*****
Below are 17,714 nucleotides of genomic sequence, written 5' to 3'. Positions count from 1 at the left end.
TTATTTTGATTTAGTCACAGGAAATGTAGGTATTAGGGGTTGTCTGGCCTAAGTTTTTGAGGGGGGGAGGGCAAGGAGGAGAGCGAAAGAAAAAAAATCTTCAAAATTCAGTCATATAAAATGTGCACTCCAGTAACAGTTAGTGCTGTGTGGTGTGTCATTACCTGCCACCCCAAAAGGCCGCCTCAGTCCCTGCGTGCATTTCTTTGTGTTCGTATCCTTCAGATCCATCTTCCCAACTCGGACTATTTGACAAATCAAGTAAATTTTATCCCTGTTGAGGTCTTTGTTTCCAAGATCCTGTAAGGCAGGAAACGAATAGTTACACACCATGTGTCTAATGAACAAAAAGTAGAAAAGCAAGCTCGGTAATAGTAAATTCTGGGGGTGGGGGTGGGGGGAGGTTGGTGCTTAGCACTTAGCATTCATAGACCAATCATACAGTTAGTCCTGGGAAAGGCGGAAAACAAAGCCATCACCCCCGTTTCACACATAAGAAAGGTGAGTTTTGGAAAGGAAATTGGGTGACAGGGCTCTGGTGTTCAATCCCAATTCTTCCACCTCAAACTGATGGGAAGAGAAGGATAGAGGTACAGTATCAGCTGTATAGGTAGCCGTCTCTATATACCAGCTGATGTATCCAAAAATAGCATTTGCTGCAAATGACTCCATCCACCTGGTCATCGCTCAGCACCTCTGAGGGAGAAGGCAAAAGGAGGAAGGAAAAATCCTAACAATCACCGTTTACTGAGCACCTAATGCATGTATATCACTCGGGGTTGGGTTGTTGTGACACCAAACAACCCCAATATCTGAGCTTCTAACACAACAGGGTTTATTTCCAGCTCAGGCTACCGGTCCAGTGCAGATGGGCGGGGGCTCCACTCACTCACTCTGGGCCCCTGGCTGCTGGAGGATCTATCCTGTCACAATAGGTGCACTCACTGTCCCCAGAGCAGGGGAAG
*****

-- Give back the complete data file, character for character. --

Below are 17,714 nucleotides of genomic sequence, written 5' to 3'. Positions count from 1 at the left end.
TTATTTTGATTTAGTCACAGGAAATGTAGGTATTAGGGGTTGTCTGGCCTAAGTTTTTGAGGGGGGGAGGGCAAGGAGGAGAGCGAAAGAAAAAAAATCTTCAAAATTCAGTCATATAAAATGTGCACTCCAGTAACAGTTAGTGCTGTGTGGTGTGTCATTACCTGCCACCCCAAAAGGCCGCCTCAGTCCCTGCGTGCATTTCTTTGTGTTCGTATCCTTCAGATCCATCTTCCCAACTCGGACTATTTGACAAATCAAGTAAATTTTATCCCTGTTGAGGTCTTTGTTTCCAAGATCCTGTAAGGCAGGAAACGAATAGTTACACACCATGTGTCTAATGAACAAAAAGTAGAAAAGCAAGCTCGGTAATAGTAAATTCTGGGGGTGGGGGTGGGGGGAGGTTGGTGCTTAGCACTTAGCATTCATAGACCAATCATACAGTTAGTCCTGGGAAAGGCGGAAAACAAAGCCATCACCCCCGTTTCACACATAAGAAAGGTGAGTTTTGGAAAGGAAATTGGGTGACAGGGCTCTGGTGTTCAATCCCAATTCTTCCACCTCAAACTGATGGGAAGAGAAGGATAGAGGTACAGTATCAGCTGTATAGGTAGCCGTCTCTATATACCAGCTGATGTATCCAAAAATAGCATTTGCTGCAAATGACTCCATCCACCTGGTCATCGCTCAGCACCTCTGAGGGAGAAGGCAAAAGGAGGAAGGAAAAATCCTAACAATCACCGTTTACTGAGCACCTAATGCATGTATATCACTCGGGGTTGGGTTGTTGTGACACCAAACAACCCCAATATCTGAGCTTCTAACACAACAGGGTTTATTTCCAGCTCAGGCTACCGGTCCAGTGCAGATGGGCGGGGGCTCCACTCACTCACTCTGGGCCCCTGGCTGCTGGAGGATCTATCCTGTCACAATAGGTGCACTCACTGTCCCCAGAGCAGGGGAAG